Columbia Business School

Making the Difference

Presented by Columbia Business School

portrait of Erika Irish Brown disrupting the modern-day workspace

The global headquarters of Bloomberg LP in midtown Manhattan can make visitors feel almost like they’ve been transported to the future. Glass walls curve upward and refract the light through airy gathering spaces where coworkers mingle over coffee or rush to meetings. On each floor, wide-open bullpens are interrupted by red-, blue-, and aquamarine–colored glass-walled offices and meeting rooms. Near the stairs, there’s a tank of brightly hued tropical fish. Erika Irish Brown ’98, the company’s first global head of diversity and inclusion, hurries past all of this, making small talk with the Bloomberg employees she encounters on her way.

Irish Brown’s charge is to make Bloomberg’s 192 offices around the world more equitable places to work, and the company’s pool of almost 19,000 employees more diverse. It’s a task akin to running a network of embassies, but its massive scope does not faze Irish Brown in the slightest. Her cool under pressure is a skill she started building many years ago across the East River.

Irish Brown was raised in the Crown Heights neighborhood of Brooklyn, and in the decades before gentrification brought wood-fired pizza and yoga studios, the neighborhood of Caribbean immigrants “frankly was just okay,” she says. The youngest of five siblings, Irish Brown grew up in a household that valued education highly, mathematics in particular. Her mother taught math at a public junior high school in the nearby Bedford-Stuyvesant neighborhood, and her father, although he never graduated from college, advanced through the administrative ranks of the New York City Housing Authority (NYCHA), eventually becoming the head of computer services. “It was a really strong family unit,” Irish Brown says. “My father was brilliant, as far as I’m concerned, and very successful for an African American man of his time. There was a heavy emphasis on education and good grades. There was no ‘You tried your best’ if your grades weren’t up to par; we were asked, ‘What happened?’”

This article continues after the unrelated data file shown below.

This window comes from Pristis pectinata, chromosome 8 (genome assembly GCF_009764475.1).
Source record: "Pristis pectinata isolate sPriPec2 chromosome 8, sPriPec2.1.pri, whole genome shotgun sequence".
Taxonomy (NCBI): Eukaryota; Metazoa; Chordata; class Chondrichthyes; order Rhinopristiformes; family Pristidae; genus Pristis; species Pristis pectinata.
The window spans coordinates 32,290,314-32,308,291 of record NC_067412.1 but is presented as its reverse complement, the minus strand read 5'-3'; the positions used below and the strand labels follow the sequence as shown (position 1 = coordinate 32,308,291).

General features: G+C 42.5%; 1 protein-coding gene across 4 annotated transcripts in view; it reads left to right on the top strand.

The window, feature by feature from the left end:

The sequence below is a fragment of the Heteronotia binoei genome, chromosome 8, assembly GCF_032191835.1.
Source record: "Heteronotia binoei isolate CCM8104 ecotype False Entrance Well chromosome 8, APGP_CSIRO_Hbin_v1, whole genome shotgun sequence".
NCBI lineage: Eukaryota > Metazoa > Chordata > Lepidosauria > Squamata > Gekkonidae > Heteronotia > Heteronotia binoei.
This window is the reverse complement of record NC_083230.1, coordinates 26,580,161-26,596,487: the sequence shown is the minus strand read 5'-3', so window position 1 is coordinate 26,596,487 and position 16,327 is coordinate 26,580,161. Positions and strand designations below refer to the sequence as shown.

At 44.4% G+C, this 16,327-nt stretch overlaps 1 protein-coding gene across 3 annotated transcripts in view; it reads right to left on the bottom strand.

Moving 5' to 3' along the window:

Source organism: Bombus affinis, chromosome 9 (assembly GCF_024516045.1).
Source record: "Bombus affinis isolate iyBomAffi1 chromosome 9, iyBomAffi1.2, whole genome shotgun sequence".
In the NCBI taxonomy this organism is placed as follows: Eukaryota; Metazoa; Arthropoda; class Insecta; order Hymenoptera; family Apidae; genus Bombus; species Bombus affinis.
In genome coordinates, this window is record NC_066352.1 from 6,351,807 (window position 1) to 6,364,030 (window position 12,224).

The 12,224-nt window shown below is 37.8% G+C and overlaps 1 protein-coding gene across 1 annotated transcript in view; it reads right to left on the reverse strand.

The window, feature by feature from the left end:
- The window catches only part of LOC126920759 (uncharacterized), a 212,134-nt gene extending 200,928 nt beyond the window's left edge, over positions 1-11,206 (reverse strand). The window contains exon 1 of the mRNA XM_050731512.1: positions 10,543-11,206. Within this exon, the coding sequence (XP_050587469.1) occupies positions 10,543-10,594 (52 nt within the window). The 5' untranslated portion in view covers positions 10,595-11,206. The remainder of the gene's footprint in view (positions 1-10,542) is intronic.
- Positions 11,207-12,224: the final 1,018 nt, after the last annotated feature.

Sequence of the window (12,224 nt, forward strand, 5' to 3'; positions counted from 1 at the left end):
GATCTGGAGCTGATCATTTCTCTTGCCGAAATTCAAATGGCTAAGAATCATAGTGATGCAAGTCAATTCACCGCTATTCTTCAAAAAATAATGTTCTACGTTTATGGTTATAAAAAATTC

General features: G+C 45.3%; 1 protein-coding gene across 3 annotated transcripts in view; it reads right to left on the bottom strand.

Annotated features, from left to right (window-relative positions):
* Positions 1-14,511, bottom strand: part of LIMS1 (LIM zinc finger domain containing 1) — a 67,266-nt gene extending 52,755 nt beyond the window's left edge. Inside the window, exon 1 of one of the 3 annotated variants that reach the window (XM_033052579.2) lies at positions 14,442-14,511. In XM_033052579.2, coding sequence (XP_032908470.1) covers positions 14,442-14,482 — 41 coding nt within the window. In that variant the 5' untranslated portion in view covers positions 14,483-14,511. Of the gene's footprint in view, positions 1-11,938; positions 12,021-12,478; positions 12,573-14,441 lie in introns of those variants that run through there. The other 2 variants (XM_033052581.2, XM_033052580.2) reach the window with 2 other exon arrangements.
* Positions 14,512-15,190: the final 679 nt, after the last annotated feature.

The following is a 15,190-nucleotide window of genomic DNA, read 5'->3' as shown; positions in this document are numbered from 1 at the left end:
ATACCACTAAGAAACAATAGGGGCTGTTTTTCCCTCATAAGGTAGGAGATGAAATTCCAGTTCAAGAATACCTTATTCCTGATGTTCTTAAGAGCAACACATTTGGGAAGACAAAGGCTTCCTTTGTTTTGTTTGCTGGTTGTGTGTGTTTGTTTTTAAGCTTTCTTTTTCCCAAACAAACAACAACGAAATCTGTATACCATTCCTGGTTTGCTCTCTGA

This focus on education would eventually lead to Irish Brown’s being appointed to work in the Treasury Department by President Bill Clinton and assuming progressively powerful roles in the world of global finance. Yet at no point was her path obvious. She still speaks lovingly of Saint Ann’s, an independent school in an old hotel in Brooklyn Heights. “It was this eclectic learning environment,” Irish Brown recalls. She was studying Latin in the fourth grade, and even now can faultlessly recite the opening lines of the Canterbury Tales in Middle English. She then went on to Stuyvesant High School, a selective public school in New York. While Saint Ann’s had been a nurturing environment, Stuyvesant was highly competitive. “It took me into the world of Manhattan; where I lived in Brooklyn was a world away,” she says. “Stuyvesant felt like it drew people from all over the world because you had so many first-generation immigrant families. It was my first exposure to a true meritocracy.” Irish Brown would carry these values—inclusion, fair competition, and merit-based rewards—with her throughout her career.

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While both Saint Ann’s and Stuyvesant were extremely diverse, Irish Brown attended college at SUNY Albany, in the comparatively whiter and more insular world of upstate New York. The transition was not necessarily an easy one. “It was the first time I was in an environment that wasn’t inclusive, so it felt very segregated to me,” Irish Brown recalls. “People sat in certain places in the cafeteria, not because you had to, but because those were the clusters that formed, and there were some issues on campus around race.” And, before meeting her, a freshman-year roommate expressed shock over the phone to Irish Brown that one of their suitemates was black. “She had no reason to know that I was African American as well, and that sort of set the tone going into school,” Irish Brown says. “All the unconscious bias and assumptions that people make just came through in that conversation.”